Although Fischer disallows the racial factor there is still much of interest for the student of race in Albion's Seed. The book for instance, lends weight to those who see a Teutonic/Celtic split between the American North and South. The theory is that the Puritans and Quakers came from the areas of England with heavy Anglo-Saxon and Scandinavian influences while the cavaliers and southern high-landers originated from the more Celtic areas. East Anglia, as its name implies, was the home of the Angles, the regions where the epic Beowulf originated and after became part of Danelaw. The North Midlands, the Quaker stronghold, has a heavy concentration of Scandinavian place names. "From the Norsemen came the custom of moots, or assemblies in the open at a standing-stone or hilltop grave, which may have influenced the Quakers' love for such meeting places," quotes Fischer from another historian (p. 446). Instead of the town meetings of the Puritans or the Friends meetings of the Quakers, Southerners, whether cavaliers or highlanders, tended to be less communal and more individualistic; less collective and more libertarian.
The Nordic aesthetic is not totally neglected either. The author relates the story of a "Latin adventurer named Francisco de Miranda" who visited America in 1784. While here he attended a Quaker meeting which he describes in his journal:
As Fischer wrote his conclusion in 1988 he saw the continued dominance in America of cultural values and institutions originating in Britain. The author supposes that if Anglo-American culture can remain pre-eminent while the British ethnic component sinks to less than 20% such a culture can survive any manner of racial change. Unfortunately, there are several factors the author does not consider.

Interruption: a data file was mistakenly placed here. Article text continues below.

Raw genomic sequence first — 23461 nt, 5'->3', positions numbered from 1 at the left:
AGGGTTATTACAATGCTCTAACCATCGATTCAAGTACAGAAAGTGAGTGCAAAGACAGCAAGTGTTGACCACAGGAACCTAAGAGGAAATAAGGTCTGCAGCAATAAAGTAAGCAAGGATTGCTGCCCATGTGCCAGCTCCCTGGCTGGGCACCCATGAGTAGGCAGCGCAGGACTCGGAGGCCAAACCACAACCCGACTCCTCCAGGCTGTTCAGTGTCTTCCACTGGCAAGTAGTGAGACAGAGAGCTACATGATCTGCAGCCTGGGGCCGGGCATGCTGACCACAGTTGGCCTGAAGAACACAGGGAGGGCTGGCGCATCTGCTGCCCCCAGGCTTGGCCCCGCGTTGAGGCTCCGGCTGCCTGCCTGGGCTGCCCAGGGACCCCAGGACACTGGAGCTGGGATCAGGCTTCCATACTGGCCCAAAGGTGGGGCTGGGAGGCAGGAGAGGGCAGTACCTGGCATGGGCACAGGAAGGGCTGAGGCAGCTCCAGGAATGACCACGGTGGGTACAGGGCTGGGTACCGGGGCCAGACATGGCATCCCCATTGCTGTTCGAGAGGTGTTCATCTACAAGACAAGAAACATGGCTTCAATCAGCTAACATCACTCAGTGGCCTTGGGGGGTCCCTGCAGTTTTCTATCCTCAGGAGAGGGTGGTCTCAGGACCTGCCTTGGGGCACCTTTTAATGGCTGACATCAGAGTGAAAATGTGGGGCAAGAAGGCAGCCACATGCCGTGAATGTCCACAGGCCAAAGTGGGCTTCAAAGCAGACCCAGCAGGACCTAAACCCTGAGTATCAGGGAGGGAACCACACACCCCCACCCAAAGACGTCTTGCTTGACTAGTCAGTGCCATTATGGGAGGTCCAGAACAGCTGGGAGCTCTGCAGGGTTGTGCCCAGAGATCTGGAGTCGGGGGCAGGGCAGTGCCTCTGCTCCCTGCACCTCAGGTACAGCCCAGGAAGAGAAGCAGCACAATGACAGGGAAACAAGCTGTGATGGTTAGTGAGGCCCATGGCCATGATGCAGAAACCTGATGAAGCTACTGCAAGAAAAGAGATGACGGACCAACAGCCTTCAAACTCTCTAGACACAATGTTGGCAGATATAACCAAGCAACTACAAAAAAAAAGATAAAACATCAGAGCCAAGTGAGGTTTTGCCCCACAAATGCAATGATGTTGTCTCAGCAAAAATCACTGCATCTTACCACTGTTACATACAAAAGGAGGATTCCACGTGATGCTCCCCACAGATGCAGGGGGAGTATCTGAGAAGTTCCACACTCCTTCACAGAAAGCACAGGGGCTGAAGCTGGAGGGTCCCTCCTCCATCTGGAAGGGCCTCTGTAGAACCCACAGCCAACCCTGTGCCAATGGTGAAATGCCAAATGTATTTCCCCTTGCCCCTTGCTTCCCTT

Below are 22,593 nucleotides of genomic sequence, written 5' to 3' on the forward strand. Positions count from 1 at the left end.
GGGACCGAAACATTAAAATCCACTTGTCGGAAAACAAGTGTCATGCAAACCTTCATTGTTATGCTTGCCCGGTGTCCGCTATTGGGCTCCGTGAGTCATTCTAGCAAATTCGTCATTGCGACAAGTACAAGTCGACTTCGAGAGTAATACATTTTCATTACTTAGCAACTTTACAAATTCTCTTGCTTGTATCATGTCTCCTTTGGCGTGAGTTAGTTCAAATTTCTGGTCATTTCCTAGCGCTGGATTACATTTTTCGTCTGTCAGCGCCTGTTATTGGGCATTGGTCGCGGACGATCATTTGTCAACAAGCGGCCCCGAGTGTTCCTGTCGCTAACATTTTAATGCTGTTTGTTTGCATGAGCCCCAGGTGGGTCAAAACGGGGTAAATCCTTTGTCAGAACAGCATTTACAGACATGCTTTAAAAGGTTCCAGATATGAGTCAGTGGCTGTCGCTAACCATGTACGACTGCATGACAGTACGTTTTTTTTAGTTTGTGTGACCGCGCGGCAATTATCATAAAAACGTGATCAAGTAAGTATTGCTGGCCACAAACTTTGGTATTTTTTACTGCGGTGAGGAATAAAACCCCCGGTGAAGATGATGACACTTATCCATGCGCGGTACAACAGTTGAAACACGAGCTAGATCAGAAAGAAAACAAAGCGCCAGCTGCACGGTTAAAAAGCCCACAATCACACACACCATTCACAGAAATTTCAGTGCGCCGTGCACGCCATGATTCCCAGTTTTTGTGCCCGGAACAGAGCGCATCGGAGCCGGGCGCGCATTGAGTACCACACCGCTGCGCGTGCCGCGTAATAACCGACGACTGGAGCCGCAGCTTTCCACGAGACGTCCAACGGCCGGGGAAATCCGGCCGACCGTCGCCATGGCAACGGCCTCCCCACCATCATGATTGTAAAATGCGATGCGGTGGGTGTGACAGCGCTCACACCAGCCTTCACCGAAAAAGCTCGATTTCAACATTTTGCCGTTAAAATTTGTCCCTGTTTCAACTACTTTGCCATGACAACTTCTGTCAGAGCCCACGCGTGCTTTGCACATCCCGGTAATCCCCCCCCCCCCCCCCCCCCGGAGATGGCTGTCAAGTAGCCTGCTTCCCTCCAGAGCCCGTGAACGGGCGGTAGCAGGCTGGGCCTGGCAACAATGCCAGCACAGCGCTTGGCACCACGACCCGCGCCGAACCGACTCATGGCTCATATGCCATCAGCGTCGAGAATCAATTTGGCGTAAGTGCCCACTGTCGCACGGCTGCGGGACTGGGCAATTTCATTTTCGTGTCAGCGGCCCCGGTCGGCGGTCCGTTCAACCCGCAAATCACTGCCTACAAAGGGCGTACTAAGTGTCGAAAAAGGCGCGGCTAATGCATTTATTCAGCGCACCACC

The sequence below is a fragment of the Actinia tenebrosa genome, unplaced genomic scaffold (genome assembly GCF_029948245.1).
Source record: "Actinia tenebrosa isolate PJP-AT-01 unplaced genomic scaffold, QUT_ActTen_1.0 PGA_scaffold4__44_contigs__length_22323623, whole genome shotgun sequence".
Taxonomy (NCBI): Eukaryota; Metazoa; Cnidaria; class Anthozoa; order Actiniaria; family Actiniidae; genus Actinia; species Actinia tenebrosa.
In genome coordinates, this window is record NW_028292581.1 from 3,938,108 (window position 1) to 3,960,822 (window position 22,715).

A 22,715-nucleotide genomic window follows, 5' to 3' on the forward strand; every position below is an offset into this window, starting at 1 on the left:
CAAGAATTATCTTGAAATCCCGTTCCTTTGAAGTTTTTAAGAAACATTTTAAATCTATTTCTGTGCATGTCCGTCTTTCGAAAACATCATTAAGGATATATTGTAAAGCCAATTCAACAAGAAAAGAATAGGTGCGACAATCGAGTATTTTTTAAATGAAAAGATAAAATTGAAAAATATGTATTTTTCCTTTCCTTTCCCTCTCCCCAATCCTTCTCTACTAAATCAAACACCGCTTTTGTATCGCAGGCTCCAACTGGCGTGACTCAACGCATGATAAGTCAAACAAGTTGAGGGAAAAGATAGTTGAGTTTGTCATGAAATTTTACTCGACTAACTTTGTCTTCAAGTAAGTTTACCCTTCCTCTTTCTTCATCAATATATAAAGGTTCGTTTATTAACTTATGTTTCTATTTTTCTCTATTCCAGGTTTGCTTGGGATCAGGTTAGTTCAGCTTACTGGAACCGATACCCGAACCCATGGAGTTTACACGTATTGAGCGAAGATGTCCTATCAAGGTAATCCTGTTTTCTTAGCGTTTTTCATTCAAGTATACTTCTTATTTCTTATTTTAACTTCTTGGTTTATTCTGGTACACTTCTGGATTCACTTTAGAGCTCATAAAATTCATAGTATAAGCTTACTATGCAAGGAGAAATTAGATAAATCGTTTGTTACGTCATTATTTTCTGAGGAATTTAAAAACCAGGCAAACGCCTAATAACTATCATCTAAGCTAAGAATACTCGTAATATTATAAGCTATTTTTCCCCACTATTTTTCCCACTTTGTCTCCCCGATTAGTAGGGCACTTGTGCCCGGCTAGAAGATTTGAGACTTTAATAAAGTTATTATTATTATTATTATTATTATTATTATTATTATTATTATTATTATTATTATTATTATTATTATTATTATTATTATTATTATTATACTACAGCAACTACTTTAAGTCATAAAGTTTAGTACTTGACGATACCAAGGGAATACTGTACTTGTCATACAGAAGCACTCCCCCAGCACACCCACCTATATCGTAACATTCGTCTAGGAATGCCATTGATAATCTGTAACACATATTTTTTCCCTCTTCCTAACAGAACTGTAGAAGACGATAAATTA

While America is less than 20% British, it is still 60% northern European. The main reason America has remained so British culturally is because the millions of German, Irish, Scandinavians, Dutch, and other Europeans who came to these shores, along with their descendants were close enough racially to assimilate culturally. Millions of Americans who are not ethnically Anglo-Saxon are culturally Anglo-Saxon.
To make his point Fischer has somewhat overstated his case for the continuity of British culture in America. Certainly the formative or constitutional period of America was overwhelmingly the work of British peoples. Many of their values and institutions remain. But how much of mass culture; the products of the entertainment industry and the mass media, can still trace its origins to 17th and 18th century England? Perhaps the last volume (Albion's Seed is the first of a five volume cultural history of America) will deal with these concerns.
Whether or not Professor Fischer provides the right answers, he has asked the right questions. To finish enumerating the accomplishments of the book, probably the work's greatest asset is that it asks the right questions. The author asks, "Where do we come from? Who are we? Where are we going?" To be useful, history should ask the big questions, the questions of collective identity and purpose, Asking the right questions is half the battle.